In our recent episode with Dr. Jenny Taitz we talked a lot about dialectical behavior therapy (DBT), but what exactly does this form of counseling entail? DBT was developed in the late 1980s by Dr. Marsha Linehan. The goal of the treatment was to treat patients with suicidal tendencies by helping them to create a “life worth living” (Linehan & Wilks, 2015). Today, DBT is recommended for several populations (however it is often used for additional groups) including individuals with borderline personality disorder, eating disorders, substance use disorder, and/or individuals contemplating suicide (Chapman, 2006; Dimeff & Linehan, n.d.). Let’s dive into the details of how this treatment works!
DBT attempts to accomplish 4 different functions:
- Improving Internal Skills: This includes working on important skills such as regulating one’s emotions, maintaining presence in the moment, and navigating life stressors.
- Transferring Skills to Real Life: This involves working through real life scenarios in therapy sessions to demonstrate ways DBT skills can be applied in daily life.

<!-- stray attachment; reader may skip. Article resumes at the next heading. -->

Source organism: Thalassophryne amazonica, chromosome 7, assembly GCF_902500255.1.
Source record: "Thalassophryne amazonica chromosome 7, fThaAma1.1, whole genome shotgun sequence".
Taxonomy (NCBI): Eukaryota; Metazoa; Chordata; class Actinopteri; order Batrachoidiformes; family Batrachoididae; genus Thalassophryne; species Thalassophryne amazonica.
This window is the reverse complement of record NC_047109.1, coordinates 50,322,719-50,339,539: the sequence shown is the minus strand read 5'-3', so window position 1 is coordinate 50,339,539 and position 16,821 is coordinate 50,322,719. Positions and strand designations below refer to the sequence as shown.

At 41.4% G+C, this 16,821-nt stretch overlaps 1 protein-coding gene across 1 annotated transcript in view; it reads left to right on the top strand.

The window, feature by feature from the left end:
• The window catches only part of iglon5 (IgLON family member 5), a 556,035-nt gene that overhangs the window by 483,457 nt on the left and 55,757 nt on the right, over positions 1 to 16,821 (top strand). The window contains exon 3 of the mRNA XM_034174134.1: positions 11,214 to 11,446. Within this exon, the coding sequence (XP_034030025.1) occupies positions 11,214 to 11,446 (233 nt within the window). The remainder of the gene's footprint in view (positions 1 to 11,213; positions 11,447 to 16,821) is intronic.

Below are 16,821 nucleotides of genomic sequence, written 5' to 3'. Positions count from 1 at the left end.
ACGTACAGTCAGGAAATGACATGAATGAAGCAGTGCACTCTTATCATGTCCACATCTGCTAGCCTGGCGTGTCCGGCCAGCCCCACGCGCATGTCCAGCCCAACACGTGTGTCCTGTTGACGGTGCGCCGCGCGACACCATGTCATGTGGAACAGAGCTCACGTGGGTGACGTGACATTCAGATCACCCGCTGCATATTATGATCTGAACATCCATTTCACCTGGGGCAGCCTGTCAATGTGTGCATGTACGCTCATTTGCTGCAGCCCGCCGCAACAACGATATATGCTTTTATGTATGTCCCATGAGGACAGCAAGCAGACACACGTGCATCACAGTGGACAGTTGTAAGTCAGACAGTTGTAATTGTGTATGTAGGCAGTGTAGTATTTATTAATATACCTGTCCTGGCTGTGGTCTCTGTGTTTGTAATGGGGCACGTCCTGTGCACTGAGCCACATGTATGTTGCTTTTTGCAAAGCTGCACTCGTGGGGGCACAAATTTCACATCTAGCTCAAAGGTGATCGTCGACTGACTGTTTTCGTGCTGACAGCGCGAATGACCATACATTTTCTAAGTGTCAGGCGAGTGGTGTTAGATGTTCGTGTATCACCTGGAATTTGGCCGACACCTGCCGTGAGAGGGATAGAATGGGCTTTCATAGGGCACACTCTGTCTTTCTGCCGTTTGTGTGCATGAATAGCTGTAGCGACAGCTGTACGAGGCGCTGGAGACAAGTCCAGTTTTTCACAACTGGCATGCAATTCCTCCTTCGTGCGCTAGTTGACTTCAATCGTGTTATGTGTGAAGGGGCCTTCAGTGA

- Reshaping Behavior to Improve Motivation: DBT therapists work to reshape negative behaviors into positive alternatives.
- Creating A Healthy Environment: This refers to helping a client to change their environments in order to promote a healthy and adaptive lifestyle.
Like cognitive-behavioral therapy, DBT works to curb maladaptive behaviors. Unlike cognitive-behavioral therapy, DBT focuses on building skills in emotional regulation, rather than reshaping cognitions (Webb et al., 2016). DBT can be a powerful tool in a therapist’s arsenal and is often viewed as one of the more empirically researched forms of psychotherapy.